Who Is James Hemings? 6 Things to Know About One of America’s First Black Celebrity Chefs.
If you’re talking about American culinary history, there’s no denying that figures like Julia Child and James Beard have made an impact on the way that we cook. Although we tend to place Black American culinary figures like Edna Lewis, Abby Fisher, and more in their own pocket of history, Black chefs are more than just Black history — they are American history, too. Case in point? Thomas Jefferson’s personal chef and one of the first celebrity chefs in American history, James Hemings.
The sixth child of his enslaved mother, Elizabeth Hemings, James was the second child conceived by her and her owner, John Wayles — the father-in-law to Jefferson. Despite his adverse beginnings, Hemings would later go on to shape American cuisine and influence the way future generations spent time in the kitchen.
Credited for bringing high-class cookery to the States, Hemings’ legacy begins at the age of 8 after his family was inherited by Thomas Jefferson through his wife, Martha. It was under Jefferson’s servitude that Hemings would act as his personal attendant and cook and, later, both the chef de cuisine of Jefferson’s home in Champs-Elysées and head chef of Monticello. His prowess in the kitchen garnered him an uncommon relationship with Jefferson as well as a level of respect amongst Americans that was not common for typical enslaved people.
Although Hemings’ life was filled with many hardships, his resolve and spirit allowed for him to reach heights that would be deemed impressive by modern-day standards. From servitude to head chef to freed man, the life of James Hemings is truly one of inspiration, impact, and triumph.
Here are six things to know about James Hemings, the father of American haute cuisine.
1. James Hemings had a personal relationship with Thomas Jefferson.
James Hemings’ father, John Wayles, was actually Jefferson’s father-in-law, making Hemings and his siblings half-brothers and sisters to Jefferson’s wife. This “elevated” relationship allowed the Hemings family to occupy more notable household positions at Monticello.
2. He was taught how to make French cuisine at the request of Jefferson.
In 1974, Jefferson was appointed as minister to France and was responsible for negotiating treaties of commerce. Upon his appointment, he requested the attendance of 19-year-old Hemings for the “particular purpose” of learning French culinary techniques.
While in France, Hemings studied under caterer Monsieur Combeaux, and apprenticed with several pastry chefs as well as with a cook in the household of the Prince de Condé. After three years of tutelage, Hemings would become the head chef at Hôtel de Langeac, the American embassy — which also served as Jefferson’s residence.
3. Hemings could have been a freed man while in France.
During his time in France, the French did not recognize slavery as a legal act. In fact, French law allowed for slaves — even those brought into the country — to petition the court for their freedom. Although it is not known as to why Hemings did not petition the court, history notes that he willingly returned to America to continue service under Jefferson.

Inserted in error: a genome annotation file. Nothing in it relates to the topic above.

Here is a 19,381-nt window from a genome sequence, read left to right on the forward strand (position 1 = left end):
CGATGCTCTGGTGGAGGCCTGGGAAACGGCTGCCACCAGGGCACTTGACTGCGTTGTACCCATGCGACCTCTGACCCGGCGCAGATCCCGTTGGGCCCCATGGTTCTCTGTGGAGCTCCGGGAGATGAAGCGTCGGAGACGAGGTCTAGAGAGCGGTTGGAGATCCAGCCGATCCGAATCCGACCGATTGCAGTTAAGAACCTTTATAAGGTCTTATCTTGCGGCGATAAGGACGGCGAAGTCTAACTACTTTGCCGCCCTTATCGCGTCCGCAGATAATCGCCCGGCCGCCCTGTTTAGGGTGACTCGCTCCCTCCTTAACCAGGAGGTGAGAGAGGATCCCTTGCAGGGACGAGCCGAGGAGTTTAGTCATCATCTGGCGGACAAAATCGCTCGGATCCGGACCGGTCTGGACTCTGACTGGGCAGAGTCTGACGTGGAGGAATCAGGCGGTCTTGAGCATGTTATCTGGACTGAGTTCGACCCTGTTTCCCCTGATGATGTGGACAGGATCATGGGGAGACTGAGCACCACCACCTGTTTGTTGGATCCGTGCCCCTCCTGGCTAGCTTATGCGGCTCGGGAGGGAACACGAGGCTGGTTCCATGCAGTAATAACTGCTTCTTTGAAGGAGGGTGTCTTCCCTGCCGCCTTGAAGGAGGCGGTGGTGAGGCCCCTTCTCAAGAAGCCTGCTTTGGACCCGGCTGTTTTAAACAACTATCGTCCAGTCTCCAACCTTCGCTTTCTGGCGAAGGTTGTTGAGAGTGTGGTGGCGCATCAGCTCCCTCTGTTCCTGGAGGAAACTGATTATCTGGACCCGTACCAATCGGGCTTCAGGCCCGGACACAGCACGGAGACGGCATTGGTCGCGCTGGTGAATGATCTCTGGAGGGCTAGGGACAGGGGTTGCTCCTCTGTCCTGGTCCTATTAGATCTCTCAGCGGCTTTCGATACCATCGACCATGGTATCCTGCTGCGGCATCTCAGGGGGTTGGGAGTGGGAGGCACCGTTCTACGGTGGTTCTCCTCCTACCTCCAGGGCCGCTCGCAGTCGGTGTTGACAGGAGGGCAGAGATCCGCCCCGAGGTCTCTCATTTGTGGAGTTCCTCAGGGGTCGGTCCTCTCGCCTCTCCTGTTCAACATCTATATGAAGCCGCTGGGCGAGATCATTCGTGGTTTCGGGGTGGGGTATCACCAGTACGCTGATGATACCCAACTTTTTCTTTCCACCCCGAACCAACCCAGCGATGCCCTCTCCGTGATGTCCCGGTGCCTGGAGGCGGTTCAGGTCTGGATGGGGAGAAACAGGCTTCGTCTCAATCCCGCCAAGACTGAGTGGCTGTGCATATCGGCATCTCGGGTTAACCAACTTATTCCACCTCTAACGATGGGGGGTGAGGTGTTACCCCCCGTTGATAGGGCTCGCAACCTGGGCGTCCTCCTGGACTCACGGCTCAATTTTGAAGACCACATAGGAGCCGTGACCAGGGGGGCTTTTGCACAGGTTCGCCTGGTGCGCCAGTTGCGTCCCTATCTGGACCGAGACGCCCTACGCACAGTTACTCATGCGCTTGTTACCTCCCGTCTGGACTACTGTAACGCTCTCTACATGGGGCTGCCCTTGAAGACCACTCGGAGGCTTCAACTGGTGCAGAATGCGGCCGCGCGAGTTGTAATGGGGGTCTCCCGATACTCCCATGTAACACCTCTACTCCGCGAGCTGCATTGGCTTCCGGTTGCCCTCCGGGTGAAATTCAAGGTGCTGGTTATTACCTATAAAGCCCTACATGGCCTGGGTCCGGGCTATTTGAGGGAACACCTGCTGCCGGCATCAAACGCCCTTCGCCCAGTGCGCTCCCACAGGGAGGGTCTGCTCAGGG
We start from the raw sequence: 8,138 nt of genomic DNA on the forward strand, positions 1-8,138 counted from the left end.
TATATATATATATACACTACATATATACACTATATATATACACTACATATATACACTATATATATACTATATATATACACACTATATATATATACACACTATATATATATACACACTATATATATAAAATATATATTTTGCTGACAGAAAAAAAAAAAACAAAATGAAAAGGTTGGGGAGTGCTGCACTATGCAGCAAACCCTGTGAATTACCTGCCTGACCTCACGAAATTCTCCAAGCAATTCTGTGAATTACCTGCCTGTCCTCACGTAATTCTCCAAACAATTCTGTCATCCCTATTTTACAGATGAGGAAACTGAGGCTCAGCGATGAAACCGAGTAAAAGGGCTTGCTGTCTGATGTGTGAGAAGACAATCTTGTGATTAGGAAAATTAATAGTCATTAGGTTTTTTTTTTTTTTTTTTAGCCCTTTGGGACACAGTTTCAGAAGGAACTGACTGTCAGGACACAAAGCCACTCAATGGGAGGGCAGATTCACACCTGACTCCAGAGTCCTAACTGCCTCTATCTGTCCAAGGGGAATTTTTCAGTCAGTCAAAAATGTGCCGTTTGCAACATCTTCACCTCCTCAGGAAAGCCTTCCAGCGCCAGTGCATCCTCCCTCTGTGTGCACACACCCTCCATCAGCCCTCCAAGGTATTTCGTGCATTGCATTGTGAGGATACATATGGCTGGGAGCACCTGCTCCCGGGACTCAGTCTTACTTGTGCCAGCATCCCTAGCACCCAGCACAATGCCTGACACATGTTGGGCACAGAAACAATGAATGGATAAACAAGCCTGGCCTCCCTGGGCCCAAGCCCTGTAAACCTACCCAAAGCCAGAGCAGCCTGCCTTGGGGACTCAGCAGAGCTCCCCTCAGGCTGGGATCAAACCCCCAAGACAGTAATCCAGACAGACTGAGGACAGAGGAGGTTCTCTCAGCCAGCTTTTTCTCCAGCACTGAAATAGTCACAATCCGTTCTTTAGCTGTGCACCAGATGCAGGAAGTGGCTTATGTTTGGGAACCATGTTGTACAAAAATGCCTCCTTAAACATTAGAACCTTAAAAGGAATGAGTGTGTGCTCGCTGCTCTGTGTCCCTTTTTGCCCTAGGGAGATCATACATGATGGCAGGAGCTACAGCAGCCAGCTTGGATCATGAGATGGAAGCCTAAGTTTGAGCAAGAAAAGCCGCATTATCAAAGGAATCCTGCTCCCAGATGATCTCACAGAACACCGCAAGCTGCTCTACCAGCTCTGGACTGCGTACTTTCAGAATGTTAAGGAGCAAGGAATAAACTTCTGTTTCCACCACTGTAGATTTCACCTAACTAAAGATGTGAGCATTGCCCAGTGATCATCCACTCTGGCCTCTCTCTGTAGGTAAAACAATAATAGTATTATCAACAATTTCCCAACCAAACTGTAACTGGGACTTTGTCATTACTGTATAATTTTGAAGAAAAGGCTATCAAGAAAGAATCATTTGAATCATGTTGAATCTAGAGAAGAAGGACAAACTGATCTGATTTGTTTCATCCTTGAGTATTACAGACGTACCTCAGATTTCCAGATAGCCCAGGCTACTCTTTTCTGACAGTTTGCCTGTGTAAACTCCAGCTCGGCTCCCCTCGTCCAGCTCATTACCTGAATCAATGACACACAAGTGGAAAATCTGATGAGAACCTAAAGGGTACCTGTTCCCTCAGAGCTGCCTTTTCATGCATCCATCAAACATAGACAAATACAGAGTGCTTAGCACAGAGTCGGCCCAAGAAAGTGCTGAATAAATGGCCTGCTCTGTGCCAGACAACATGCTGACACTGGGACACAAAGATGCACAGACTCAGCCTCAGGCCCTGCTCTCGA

Similarly, upon his return to the States, Hemings could have petitioned once more for his freedom during one of his many trips from New York to Philadelphia. After Jefferson was appointed as the Secretary of State, Hemings acted as his head chef in New York. His duties required him to make several trips to and from Philadelphia and per Pennsylvania law at the time, “If a slave is brought into the State and continues therein for the space of six months, he may claim his freedom.” Per Jefferson’s own personal record, Hemings met the requirement.
4. Hemings is credited for inspiring some of America’s favorite dishes.
Historians note that Jefferson and Hemings are responsible for introducing Americans to crème brûlée. What is not so widely known, though, is that Hemings may also be responsible for introducing Americans to macaroni and cheese. The first recorded mention of mac and cheese was at Monticello in 1802, where it is likely that Hemings prepared or inspired the dish prior to his death one year earlier.
5. He was one of the first known Black “celebrity chefs.”
Although celebrity chefs are extremely easy to come by now, back when Hemings was cooking up meals for Jefferson, the term wasn’t even thought of. Looking back now, however, James Hemings, along with his younger brother Peter Hemings — who became the country’s first master brewer — are not only credited for their dishes, but also for being two of America’s first-known Black celebrity chefs.
6. Hemings died a free man.
As part of a bargain struck between Jefferson and Hemings, Jefferson was willing to grant Hemings his freedom if he could sufficiently train up a replacement to fulfill his vacant duties as head chef at Monticello. Holding up his end of the bargain, Hemings tapped his younger brother, Peter Hemings, for the responsibility and after no more than two years of training, he was given his freedom on February 5, 1796.
As a freed man still residing in Monticello with his enslaved family, Hemings eventually set off on his own in 1801. Not more than two months after his departure from Monticello, rumors began to spread of Hemings’ passing.
Although his life was cut drastically short at the age of 36, the legacy of James Hemings lives on and his story is one of cultural importance. Being the first American to receive French culinary training and bringing his ideas and newly learned methods back to the States, Hemings life serves as an inspiration for historians, modern-day chefs, and African Americans.